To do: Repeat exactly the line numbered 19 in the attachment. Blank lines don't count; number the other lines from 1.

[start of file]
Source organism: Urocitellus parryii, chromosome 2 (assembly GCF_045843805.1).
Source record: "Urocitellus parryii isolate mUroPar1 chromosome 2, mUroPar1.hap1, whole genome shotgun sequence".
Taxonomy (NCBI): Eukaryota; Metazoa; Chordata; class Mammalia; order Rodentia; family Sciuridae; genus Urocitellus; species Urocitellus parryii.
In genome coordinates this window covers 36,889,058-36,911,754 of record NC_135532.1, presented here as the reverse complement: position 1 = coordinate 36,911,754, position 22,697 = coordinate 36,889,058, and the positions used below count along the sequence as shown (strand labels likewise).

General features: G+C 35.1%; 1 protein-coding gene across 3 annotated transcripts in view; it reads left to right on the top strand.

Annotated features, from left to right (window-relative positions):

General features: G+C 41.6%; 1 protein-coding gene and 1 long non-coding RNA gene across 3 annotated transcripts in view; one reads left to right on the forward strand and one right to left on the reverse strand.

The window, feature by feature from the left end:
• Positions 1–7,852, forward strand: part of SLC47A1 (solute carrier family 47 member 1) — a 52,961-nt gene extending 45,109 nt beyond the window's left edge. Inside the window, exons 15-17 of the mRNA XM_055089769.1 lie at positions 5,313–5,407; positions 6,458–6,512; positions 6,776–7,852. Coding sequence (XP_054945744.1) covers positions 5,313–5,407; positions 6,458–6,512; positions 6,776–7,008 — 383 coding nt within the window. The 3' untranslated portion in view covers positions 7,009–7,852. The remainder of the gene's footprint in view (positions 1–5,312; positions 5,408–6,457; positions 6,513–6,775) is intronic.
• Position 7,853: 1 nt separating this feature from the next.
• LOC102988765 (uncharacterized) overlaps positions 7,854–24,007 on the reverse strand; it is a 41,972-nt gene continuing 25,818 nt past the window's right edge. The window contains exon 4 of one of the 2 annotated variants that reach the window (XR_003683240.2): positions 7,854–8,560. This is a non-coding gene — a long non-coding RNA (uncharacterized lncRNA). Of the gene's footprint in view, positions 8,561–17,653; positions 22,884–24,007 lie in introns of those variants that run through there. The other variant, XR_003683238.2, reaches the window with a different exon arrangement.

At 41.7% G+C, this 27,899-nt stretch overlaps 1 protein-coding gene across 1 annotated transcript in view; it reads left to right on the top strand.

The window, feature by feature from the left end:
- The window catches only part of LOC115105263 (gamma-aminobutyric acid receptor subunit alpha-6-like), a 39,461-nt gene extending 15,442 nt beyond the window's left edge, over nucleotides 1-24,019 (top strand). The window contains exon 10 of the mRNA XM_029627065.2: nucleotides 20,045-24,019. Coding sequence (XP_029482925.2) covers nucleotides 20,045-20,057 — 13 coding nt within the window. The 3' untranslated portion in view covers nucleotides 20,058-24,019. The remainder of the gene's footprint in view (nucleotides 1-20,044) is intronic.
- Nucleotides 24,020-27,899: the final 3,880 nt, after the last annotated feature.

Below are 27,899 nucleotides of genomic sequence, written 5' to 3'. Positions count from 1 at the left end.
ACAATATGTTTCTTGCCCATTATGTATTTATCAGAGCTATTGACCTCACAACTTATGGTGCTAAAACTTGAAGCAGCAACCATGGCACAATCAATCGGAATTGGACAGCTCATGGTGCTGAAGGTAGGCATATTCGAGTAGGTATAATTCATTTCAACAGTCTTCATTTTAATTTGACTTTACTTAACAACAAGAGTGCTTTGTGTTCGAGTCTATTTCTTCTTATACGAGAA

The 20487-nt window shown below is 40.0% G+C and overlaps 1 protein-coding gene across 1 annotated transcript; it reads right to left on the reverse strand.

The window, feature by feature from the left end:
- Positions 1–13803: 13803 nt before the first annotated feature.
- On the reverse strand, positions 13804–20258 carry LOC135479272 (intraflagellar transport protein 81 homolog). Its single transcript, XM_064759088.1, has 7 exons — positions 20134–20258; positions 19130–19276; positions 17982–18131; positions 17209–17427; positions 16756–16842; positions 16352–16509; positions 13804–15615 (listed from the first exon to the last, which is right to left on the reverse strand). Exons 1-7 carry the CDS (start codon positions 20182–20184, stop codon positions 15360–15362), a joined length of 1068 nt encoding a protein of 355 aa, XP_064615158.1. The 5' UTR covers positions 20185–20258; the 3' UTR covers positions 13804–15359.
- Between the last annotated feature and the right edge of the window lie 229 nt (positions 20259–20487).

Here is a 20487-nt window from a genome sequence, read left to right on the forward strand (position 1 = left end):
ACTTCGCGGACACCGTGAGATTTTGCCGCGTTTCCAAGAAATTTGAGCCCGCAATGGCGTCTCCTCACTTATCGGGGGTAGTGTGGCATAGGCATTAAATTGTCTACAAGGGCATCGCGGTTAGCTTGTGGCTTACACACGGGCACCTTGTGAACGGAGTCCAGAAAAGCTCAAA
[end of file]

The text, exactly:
The window, feature by feature from the left end: